Freedom New Mexico
Families across America are suffering what we’ll call pump shock: A doubling of gas prices in the past two years. A couple days ago, one of us paid $4.27 a gallon, spending about 43 bucks to fill up a Toyota Corolla.
At a Town Hall meeting in Reno last week, President Barack Obama blamed price-gouging by oil companies: “The attorney general’s putting together a team whose job it will be to root out any cases of fraud or manipulation in the oil markets that might affect gas prices — and that includes the role of traders and speculators. We are going to make sure that no one is taking advantage of the American people for their own short-term gain.”
He’s right to link gasoline and oil prices; gas is refined from oil. But he doesn’t see that the real problem is the incipient inflation that has been caused by the federal government. It’s not just oil and gas that are going up in price — although pump shock perhaps is the most visible to consumers — but food and other commodity prices, too.
In first-quarter 2011 compared to the same three months last year, commodity prices rose as follows: corn, 74 percent; wheat, 69 percent; soybeans, 36 percent; beef, 36 percent, according to the World Bank.
Economists give various reasons for inflation. But it seems to us that this is a repeat of the 1970s, when the Federal Reserve Board printed too much money, causing that decade’s “stagflation” (stagnation plus inflation) until it was ended in the early 1980s by Fed Chairman Paul Volcker and President Ronald Reagan.
Current Fed Chairman Ben Bernanke, who was reappointed by Obama, has given us two rounds of what’s now called “quantitative easing,” a euphemism for creating money to goose the economy: QE1 in late 2008 was $1.7 trillion. And QE2, begun in November and continuing for a few more weeks, will total $600 billion.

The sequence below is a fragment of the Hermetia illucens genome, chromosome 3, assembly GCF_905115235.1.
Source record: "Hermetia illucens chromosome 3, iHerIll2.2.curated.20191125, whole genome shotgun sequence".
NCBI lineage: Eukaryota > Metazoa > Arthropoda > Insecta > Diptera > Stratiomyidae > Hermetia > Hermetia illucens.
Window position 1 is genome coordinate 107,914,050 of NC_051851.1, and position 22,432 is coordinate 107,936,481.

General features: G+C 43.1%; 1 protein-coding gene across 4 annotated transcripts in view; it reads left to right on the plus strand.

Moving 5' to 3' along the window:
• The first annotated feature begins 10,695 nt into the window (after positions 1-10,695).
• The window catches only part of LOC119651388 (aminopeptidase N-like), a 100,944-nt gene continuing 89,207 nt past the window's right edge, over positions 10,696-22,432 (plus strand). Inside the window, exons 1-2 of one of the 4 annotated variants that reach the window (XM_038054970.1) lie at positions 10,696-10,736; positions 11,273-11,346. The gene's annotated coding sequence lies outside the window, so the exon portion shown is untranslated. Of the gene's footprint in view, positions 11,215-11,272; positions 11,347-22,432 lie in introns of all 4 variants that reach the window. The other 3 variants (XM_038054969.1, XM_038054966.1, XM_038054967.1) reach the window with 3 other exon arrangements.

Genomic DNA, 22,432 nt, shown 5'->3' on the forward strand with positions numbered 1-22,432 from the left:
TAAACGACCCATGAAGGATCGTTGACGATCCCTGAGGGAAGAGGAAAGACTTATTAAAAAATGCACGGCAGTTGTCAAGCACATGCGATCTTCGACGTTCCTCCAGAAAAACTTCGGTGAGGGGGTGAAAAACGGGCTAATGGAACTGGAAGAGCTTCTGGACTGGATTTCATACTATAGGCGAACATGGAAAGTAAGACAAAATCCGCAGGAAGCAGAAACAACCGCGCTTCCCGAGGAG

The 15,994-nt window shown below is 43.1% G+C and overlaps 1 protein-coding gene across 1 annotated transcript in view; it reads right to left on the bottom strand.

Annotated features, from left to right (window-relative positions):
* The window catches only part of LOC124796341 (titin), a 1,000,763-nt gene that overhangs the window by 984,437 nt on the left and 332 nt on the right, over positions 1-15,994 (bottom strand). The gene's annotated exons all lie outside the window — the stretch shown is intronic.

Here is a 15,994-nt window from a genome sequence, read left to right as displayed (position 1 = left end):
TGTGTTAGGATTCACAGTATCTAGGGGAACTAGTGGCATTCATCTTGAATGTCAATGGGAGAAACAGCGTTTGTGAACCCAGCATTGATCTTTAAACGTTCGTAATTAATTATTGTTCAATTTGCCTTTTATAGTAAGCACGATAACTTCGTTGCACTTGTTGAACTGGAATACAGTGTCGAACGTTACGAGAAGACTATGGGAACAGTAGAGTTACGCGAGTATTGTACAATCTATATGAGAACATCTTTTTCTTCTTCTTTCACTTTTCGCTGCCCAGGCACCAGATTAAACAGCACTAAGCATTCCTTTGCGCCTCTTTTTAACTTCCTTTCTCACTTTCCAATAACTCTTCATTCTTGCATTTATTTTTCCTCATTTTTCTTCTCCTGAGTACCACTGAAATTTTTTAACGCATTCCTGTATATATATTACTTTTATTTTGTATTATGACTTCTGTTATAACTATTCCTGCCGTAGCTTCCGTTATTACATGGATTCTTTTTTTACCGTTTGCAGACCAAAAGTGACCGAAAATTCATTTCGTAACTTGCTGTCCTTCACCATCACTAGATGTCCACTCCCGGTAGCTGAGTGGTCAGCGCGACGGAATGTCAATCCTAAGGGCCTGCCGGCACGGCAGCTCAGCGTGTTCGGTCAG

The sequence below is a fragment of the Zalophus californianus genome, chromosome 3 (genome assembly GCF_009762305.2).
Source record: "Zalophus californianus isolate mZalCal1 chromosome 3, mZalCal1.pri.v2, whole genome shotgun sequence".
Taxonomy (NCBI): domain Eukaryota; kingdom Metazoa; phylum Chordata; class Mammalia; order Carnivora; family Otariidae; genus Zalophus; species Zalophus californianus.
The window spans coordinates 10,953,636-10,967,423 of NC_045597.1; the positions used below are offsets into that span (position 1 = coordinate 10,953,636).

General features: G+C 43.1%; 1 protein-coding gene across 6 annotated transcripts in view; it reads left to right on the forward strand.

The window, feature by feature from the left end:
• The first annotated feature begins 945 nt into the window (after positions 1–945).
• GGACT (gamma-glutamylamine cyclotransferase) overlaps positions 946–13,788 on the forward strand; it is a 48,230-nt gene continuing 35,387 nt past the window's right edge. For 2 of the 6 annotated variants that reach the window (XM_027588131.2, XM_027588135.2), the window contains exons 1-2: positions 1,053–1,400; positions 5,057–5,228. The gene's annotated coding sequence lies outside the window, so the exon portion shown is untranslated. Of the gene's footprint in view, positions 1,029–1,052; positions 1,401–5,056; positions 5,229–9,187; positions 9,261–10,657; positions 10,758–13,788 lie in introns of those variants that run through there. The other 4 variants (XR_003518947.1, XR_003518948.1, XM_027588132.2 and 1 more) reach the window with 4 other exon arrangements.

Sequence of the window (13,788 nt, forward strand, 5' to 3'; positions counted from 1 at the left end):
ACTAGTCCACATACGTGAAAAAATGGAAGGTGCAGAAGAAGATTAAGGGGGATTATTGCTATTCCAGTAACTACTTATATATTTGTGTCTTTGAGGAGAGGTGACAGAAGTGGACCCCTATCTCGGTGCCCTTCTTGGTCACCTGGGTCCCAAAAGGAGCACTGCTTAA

Total so far: $2.3 trillion. All that money creation has goosed the economy — and inflation.
Some economists, especially those of the Austrian school of economics popularized by Rep. Ron Paul, R-Texas, are calling for a return to the gold standard the country was on from 1789 until 1971. Doing so would require the Fed to maintain the value of the dollar at a fixed value, such as the $35 price for gold from 1934-71.
Although there was no official standard, gold’s price also was fairly stable from 1981-2001 at about $350 an ounce on average. But since 2001, the price has steadily risen, with sharp surges upward in recent weeks. The late economist Jude Wanniski noted that, since World War II, the price for one ounce of gold was roughly equal to the price for 15 barrels of crude oil. Even when prices soar sharply, as in 2008, eventually the ratio is restored. As of April 27, gold was $1,528 per ounce and oil $113.17 per barrel, an oil-to-gold ratio of 13.5 barrels per ounce.
While a return to the gold standard is unlikely to gain much momentum politically, Fed Chairman Bernanke’s indications Wednesday that the Fed’s “quantitative easing” program finally will be completed in June came as welcome news. We’ve criticized the bond-buying program for masking, not curing, economic problems. The U.S. government became the Treasury market’s biggest buyer, thus creating, as the Wall Street Journal noted Tuesday, a “profit illusion” for investors who believe they can make money off rising prices and falling yields.
It’s time for the “real economy” of the private sector to manage on its own, and for the government to focus on reducing its debt, controlling spending and follow policies that keep inflation in check. With a new air of certainty, entrepreneurs and everyone, really, will be motivated to save and invest.